Is a Pet Rabbit Right for You?

Is a Pet Rabbit Right for You - Long Island Pet Pages Is a Pet Rabbit Right for You - Long Island Pet Pages

If you are considering purchasing or adopting a pet rabbit, you should first give careful consideration to the demands and rewards of these very special pets. Countless homes have been brightened by the presence of a long-eared lodger, and conscientious rabbit keepers have many years of fulfilling interaction and bonding to look forward to. At the same time, every year thousands of rabbits are given up to animal shelters- or worse, simply dumped in a field- by owners who did not take the time to properly educate themselves on the responsibilities of rabbit ownership. Here you can find the basic information needed to answer the question: Is a rabbit right for me?

Rabbits require daily and weekly care and maintenance, as well as a significant monetary investment. When well-cared for, rabbits typically live 9-12 years, so this is a long-term commitment. Just think- if you buy a pet rabbit for your 12 year-old, the rabbit will likely still be alive when that child moves out of the home. If you simply want a pet that will amuse a young child for a little while, consider a rat or other shorter-lived creature.

Beginning with financial costs, here is a brief summary of the requirements of rabbit ownership.

Initial outlay:

  • The rabbit itself. Your best bet is to adopt from an animal shelter. In addition to saving the animal’s life, you’ll be bypassing the morally dubious world of rabbit breeders and pet stores, which often show little to no competence or regard for the animals’ well-being. And if that isn’t enough of a reason to adopt, it is the cheaper option by far- apart from negating the price of the rabbit itself, the animal shelter should always spay or neuter the rabbit for you. This procedure usually costs $200 or more to have done by a private veterinarian, whereas the typical cost to adopt a rabbit (already spayed/neutered) is around $30.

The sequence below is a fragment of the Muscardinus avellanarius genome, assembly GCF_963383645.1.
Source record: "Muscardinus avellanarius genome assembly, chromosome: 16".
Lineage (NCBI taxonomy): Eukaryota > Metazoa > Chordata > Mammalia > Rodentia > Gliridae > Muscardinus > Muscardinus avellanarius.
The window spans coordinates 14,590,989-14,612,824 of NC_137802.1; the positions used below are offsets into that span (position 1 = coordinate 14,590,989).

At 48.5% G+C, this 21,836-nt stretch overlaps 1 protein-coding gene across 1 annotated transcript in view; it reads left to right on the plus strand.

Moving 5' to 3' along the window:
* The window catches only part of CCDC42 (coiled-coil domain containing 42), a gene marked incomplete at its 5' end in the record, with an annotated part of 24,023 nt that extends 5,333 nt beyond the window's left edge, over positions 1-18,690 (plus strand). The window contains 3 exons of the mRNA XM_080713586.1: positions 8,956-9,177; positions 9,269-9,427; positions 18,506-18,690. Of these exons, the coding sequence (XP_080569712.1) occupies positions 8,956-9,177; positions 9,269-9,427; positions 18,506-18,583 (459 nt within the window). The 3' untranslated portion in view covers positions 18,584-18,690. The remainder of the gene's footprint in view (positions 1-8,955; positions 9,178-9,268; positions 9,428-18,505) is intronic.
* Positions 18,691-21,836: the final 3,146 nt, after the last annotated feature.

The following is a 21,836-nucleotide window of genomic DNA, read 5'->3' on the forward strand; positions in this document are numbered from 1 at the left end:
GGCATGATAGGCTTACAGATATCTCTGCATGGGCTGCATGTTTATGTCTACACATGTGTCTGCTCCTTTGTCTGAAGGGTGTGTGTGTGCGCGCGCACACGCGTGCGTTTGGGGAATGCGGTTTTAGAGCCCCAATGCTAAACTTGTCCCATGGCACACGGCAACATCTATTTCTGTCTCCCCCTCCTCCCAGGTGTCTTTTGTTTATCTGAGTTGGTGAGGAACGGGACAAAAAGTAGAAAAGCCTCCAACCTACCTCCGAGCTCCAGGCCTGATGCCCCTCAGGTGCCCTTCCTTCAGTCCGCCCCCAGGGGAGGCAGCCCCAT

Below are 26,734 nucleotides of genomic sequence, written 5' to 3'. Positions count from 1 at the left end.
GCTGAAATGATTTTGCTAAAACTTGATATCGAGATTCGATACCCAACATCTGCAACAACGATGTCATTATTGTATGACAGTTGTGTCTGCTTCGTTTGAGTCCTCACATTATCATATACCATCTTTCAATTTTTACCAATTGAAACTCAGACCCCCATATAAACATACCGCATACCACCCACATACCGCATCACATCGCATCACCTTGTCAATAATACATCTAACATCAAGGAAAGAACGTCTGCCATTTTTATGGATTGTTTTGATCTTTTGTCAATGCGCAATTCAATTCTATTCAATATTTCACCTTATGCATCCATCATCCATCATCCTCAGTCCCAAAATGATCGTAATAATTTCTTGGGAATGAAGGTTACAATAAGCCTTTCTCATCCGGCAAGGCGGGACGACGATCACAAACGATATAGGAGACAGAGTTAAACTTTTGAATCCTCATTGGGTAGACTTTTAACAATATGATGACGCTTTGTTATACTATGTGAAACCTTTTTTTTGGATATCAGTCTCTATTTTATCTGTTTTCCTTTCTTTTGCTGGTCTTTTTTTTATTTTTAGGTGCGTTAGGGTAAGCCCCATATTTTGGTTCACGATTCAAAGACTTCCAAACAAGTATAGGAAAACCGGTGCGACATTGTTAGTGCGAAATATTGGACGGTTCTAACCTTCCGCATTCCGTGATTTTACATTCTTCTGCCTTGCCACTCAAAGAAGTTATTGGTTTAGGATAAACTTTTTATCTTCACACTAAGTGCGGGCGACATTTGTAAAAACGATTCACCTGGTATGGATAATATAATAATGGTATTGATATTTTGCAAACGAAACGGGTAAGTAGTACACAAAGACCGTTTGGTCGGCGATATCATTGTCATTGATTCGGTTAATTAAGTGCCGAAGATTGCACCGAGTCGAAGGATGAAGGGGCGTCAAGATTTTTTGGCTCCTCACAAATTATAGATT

• A rabbit cage. These come in a wide range of prices depending on size and many other factors, but you should not skimp on this purchase, as it will likely need to last a long time. Even if you can comfortably house an immature rabbit in a smaller cage, remember that it will continue to grow up to the age of 6-8 months. A typical cage costs between $50 – $100.
  • A litter pan. Rabbits are some of the easiest pets to litter-train, and the alternative to a litter pan is constant cleaning of their cage. Average price is around $10.
  • A water bottle or dish. As much as you might like to save some money, don’t bother putting a plastic cereal bowl or similar substitute into the rabbit cage. The rabbit is almost guaranteed to flip the bowl over, not only depriving the rabbit of water, but also soaking the bedding, which will become unsanitary. Use either a small pet water bottle, or a heavy crock. Typical cost is around $5.
  • Rabbit feeder. Again, you need either a heavy crock, or (preferably) a bin feeder that will attach to the side of the cage. Price is around $10.
  • Rabbit brush. Regular brushing of your rabbits fur is important to prevent potentially lethal hairballs from forming in its gut. Price is $8 – $10.
  • Rabbit nail trimmers. Unless your rabbit is going to have lots of time to dig and run over hard, rough surfaces, which is unlikely, you’ll need to periodically trim its nails. Prices range from $5 to over $15.
  • Toys. Rabbits are lively, intelligent animals that need stimulation and exercise. There are a wide variety of household items that can be converted into rabbit toys with little effort, but there are also many commercial toys available. These usually run a couple bucks each.
  • Total initial outlay: $350 dollars or more, or $180 if adopted. (Continued…)

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